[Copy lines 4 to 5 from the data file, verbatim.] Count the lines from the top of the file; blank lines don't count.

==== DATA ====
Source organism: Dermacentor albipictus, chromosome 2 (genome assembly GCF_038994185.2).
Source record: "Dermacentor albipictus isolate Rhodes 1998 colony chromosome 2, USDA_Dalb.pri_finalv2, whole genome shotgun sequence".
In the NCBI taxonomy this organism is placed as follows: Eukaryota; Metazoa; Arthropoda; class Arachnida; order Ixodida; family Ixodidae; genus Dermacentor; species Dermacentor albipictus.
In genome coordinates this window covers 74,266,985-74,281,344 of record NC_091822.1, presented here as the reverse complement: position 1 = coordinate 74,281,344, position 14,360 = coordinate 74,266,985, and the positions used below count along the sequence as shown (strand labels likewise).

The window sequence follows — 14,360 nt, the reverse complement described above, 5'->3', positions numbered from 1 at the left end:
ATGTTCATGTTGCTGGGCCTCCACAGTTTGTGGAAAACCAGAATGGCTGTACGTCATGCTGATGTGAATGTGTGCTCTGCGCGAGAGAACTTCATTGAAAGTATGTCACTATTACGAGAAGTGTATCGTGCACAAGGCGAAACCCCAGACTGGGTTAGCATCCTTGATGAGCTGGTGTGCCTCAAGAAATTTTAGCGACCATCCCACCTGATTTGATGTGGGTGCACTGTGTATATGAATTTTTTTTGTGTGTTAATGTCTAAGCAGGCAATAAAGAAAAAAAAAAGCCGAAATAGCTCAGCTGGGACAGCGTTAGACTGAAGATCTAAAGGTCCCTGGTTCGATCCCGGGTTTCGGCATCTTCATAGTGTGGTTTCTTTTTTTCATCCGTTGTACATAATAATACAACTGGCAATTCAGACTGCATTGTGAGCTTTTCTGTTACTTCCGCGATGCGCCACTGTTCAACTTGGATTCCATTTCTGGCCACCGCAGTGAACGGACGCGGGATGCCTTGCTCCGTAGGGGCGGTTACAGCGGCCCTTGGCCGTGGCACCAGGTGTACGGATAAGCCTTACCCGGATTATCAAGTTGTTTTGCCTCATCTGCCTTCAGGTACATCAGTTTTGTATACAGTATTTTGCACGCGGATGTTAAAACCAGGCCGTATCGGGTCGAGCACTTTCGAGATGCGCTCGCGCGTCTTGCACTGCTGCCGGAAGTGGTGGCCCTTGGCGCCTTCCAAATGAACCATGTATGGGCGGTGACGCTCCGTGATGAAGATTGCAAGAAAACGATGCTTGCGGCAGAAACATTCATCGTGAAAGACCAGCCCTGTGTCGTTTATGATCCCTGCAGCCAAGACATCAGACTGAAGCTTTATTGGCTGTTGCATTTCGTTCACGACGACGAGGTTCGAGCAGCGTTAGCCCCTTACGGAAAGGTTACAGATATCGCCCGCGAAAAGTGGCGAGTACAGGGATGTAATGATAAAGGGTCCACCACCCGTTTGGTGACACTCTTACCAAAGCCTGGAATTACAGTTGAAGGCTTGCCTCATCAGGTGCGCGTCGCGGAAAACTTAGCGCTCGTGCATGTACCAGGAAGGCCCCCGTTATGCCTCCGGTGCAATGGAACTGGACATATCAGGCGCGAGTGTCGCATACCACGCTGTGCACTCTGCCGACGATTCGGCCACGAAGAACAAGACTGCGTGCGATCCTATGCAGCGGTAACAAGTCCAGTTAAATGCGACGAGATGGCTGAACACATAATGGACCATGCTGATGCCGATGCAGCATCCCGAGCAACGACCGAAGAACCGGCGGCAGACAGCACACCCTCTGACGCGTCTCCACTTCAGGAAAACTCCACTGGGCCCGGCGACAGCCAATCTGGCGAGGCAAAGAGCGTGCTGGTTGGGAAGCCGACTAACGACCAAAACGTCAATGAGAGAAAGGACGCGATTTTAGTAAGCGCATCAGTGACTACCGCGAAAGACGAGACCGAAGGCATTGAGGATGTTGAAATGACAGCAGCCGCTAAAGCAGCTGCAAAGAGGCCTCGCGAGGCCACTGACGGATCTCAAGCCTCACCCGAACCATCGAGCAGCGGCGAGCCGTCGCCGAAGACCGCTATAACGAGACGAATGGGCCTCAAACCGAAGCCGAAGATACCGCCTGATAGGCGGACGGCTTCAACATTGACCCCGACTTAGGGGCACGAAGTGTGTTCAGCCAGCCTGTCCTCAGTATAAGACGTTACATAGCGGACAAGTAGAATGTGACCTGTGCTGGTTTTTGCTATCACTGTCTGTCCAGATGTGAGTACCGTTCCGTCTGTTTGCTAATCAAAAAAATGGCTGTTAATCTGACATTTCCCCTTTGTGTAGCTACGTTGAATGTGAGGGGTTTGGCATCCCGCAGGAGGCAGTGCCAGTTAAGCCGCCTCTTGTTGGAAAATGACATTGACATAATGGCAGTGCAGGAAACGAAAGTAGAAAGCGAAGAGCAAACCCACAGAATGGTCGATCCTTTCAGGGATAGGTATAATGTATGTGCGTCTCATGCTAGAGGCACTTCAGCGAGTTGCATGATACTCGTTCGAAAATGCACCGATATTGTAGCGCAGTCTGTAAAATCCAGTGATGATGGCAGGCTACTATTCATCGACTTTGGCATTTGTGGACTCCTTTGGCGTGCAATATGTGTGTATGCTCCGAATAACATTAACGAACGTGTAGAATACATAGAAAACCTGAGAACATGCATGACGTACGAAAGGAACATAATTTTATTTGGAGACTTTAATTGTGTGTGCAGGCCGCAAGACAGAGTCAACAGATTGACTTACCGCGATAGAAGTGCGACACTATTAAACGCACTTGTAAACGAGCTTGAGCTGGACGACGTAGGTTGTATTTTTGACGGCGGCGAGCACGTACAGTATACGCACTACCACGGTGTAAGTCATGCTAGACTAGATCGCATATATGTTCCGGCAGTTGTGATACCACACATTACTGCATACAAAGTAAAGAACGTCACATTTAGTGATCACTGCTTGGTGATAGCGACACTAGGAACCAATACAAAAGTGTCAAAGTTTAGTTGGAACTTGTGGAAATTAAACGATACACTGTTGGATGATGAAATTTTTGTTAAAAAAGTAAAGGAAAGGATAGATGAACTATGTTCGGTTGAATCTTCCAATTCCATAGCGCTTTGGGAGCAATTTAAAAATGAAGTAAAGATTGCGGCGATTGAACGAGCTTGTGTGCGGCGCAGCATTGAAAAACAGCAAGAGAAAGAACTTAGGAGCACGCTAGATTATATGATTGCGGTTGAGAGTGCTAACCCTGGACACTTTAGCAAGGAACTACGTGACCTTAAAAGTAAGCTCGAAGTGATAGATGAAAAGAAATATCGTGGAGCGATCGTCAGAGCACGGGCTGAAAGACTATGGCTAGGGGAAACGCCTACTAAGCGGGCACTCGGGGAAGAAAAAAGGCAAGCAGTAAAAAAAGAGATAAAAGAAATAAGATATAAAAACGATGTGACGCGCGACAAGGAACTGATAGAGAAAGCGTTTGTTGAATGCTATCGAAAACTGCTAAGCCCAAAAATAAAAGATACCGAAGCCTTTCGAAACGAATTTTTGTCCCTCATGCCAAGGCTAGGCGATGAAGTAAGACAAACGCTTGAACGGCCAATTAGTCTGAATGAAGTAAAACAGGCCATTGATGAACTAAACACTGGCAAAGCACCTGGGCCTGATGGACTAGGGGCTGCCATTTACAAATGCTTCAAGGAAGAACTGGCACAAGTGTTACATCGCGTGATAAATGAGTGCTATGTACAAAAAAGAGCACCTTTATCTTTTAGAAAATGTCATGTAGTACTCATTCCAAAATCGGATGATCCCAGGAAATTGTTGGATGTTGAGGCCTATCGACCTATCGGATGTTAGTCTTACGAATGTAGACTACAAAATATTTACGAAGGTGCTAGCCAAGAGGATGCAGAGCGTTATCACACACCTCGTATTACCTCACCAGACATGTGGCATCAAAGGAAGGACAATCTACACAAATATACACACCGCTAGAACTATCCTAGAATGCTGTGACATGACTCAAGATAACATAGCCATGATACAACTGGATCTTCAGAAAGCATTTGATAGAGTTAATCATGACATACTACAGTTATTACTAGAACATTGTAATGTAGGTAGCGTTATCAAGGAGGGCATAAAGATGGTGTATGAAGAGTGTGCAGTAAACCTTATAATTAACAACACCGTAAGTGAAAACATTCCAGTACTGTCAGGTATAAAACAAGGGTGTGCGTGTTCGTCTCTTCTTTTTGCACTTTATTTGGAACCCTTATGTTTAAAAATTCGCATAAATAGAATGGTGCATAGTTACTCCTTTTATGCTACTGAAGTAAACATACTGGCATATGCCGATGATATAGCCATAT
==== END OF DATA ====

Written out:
In genome coordinates this window covers 74,266,985-74,281,344 of record NC_091822.1, presented here as the reverse complement: position 1 = coordinate 74,281,344, position 14,360 = coordinate 74,266,985, and the positions used below count along the sequence as shown (strand labels likewise).

The window sequence follows — 14,360 nt, the reverse complement described above, 5'->3', positions numbered from 1 at the left end: